An odd day at Marshside, with an almost deserted Sandgrounders hide, both inside and out, but all the excitement at Nel’s hide, where there were two Cattle Egrets. However, even this late in the season there are still flowers to be found. Near the bus stop in Elswick Road there was a low four-petalled yellow flower at the base of a garden wall which might have been Annual Wall Rocket. On the bank on the south side of the reserve were Ragwort, Poppies and White Dead-nettle. Large numbers of snails were clinging to the nettles. I wonder why they climb up like that?
Along Marshside Road we usually see lots of birds on the grass and in the gully, but it was all very quiet, with just cows doing conservation grazing and some small flocks of Pink-footed Geese dropping in. But there were more flowers to note – Evening Primrose, Comfrey, Yarrow, Tansy and this distinctive raggedy-looking “dandelion” which is Perennial Sow-thistle Sonchus arvensis, also known as Corn Sow-thistle or Field Milk-thistle. We get ten points for that, taking us up to 1110.
There were a few more birds on the southern side of Marshside Road, including Greylag Geese, a few Curlew, some Black-tailed Godwits and the ubiquitous Mallards. Perhaps it was the man noisily strimming the long grass that was making most birds lie low. On the path down to Sandgrounders hide we found a small brown toad about three inches long, heading for the grassy verge. Not a Natterjack, because it had no yellow stripe down its back, so it was just a Common Toad.
Sandgrounders Hide was empty, and there weren’t many birds on the water outside, either, just Shelduck, Shoveller, Teal, possibly some distant Gadwall and a large flock of Black-tailed Godwits on the far side. No sightings for that day (Sunday) had been entered in the hide record book.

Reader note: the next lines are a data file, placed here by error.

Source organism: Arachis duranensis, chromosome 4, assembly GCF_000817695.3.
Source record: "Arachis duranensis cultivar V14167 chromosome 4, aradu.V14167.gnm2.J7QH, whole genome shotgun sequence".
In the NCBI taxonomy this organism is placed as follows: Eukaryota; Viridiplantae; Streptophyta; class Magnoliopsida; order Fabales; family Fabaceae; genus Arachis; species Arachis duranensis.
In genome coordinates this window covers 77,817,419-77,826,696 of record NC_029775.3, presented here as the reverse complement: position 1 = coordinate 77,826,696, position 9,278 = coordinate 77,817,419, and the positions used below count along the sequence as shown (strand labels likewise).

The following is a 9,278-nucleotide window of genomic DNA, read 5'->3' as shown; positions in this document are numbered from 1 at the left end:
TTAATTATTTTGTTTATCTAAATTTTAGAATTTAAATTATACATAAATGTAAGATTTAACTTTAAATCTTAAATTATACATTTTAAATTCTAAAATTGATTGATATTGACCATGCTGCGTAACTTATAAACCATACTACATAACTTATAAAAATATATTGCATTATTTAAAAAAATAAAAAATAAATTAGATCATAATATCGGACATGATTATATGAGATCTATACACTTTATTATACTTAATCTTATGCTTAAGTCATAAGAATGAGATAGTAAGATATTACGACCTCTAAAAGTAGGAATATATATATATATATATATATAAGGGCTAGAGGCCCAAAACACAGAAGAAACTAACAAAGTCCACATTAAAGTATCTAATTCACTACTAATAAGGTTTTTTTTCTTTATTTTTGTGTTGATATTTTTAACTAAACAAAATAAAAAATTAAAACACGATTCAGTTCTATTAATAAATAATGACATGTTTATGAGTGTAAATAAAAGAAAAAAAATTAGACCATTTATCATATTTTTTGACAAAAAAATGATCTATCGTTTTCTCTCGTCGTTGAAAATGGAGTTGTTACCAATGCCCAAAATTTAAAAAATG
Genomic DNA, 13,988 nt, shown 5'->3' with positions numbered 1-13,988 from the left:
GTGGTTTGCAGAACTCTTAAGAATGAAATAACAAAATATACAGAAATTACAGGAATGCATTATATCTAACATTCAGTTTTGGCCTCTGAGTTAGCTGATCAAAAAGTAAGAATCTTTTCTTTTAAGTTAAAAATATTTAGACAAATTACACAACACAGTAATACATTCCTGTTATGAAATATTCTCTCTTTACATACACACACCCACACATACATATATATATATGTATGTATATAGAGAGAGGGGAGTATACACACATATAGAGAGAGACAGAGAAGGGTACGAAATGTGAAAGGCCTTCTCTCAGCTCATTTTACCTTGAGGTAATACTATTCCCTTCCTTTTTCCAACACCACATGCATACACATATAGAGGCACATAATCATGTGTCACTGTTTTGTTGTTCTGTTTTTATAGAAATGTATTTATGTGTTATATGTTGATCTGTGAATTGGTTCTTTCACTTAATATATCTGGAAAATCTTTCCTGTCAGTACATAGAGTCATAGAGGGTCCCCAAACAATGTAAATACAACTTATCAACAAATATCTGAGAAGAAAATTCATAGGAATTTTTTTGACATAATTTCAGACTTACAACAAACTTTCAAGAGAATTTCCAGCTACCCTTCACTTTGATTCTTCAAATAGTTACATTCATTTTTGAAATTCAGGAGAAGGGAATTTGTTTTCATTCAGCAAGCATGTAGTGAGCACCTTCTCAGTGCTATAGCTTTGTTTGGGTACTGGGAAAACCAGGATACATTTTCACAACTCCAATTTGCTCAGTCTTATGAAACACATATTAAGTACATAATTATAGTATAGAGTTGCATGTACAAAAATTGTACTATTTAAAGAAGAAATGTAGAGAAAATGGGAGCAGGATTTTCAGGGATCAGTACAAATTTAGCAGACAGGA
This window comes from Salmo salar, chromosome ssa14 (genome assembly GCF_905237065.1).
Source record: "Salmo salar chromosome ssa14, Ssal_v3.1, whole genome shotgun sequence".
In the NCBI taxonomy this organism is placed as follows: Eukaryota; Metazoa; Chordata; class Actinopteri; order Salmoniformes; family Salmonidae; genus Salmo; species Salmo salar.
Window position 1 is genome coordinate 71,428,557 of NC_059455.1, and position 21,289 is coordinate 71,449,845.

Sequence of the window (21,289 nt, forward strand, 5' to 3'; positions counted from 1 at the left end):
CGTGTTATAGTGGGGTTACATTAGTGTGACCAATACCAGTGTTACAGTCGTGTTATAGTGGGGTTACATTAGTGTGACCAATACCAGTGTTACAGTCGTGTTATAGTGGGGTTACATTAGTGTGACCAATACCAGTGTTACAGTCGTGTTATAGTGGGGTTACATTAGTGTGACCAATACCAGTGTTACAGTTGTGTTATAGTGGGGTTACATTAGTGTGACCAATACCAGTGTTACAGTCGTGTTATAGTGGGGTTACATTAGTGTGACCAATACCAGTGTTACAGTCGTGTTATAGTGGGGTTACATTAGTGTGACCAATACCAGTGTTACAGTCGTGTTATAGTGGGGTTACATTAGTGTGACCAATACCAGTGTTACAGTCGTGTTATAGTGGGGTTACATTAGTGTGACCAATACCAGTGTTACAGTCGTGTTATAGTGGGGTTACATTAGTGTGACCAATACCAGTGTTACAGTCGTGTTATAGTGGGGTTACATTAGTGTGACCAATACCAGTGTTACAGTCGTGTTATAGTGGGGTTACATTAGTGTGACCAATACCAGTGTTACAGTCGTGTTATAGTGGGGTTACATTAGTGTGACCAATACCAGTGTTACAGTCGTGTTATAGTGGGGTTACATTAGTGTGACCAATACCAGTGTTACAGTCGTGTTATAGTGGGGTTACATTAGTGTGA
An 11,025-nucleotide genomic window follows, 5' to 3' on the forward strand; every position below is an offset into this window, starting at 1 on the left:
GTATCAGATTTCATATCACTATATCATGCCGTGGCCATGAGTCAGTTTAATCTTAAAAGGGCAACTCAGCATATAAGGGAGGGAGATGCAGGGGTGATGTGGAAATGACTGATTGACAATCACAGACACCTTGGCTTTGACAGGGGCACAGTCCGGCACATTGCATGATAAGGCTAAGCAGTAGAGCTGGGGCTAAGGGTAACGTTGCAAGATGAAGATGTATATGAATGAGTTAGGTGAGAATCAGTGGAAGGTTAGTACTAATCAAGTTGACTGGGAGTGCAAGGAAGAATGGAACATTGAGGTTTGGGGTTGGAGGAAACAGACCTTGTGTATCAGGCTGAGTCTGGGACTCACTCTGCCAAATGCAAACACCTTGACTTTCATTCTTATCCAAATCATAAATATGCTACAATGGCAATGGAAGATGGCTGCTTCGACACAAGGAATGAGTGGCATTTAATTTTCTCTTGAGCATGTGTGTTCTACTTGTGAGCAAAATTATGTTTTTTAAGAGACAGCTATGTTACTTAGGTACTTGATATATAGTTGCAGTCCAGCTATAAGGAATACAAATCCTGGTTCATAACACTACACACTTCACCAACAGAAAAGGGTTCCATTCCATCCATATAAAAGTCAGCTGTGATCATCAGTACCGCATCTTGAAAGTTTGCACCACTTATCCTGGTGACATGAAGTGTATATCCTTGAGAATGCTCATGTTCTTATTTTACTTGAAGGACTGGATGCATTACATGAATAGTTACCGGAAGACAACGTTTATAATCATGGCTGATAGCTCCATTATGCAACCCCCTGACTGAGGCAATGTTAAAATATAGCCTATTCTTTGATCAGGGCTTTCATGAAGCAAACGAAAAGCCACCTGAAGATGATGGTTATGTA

Yesterday’s (Saturday’s) sightings included five Cattle Egrets from Nel’s Hide, and, to our amusement, someone had written “Golden Eagle, 8”. I think there would have been a huge scrum at the hide if that were true!
On the way back up to the road we kept a lookout along the bank for the plant Black Horehound, which I’d seen there once before, and would have been worth 30 points, but no luck. There were plenty of Michaelmas Daisies though, and I spotted this web of the Nursery Web Spider but there were no interesting spiderlings to be seen.
There are several Spindle trees flanking and overshadowing the path down to Nel’s Hide, and they have fruited very well this year.
There was a large flock of Godwits on the far side, with some Golden Plover next to them. The usual Shovelers and Lapwings. Near the water’s edge were two Little Egrets, with their black beaks.
The star birds were the Cattle Egrets. Five had been reported the previous day, but there was still definitely one, probably two, and as their name suggests, they were closely attending the grazing cows.
Our last wildflower was spotted as we returned to the bus. It was a clump of low pink flowers with frilly leaves (doubly pinnate), growing next to the path, and I think it was Common Storksbill.
Public transport details: Train from Liverpool Central to Southport at 10.08, arriving 10.55. Then bus 44 from Hoghton Street, stop HC (opposite the Little Theatre) at 11.20, arriving Elswick Road / Preesall Close at 11.30. Returned on the 44 bus from Marshside Road / Elswick Road at 2.25, arriving Southport at 2.38, then the 2.58 train from Southport to Liverpool.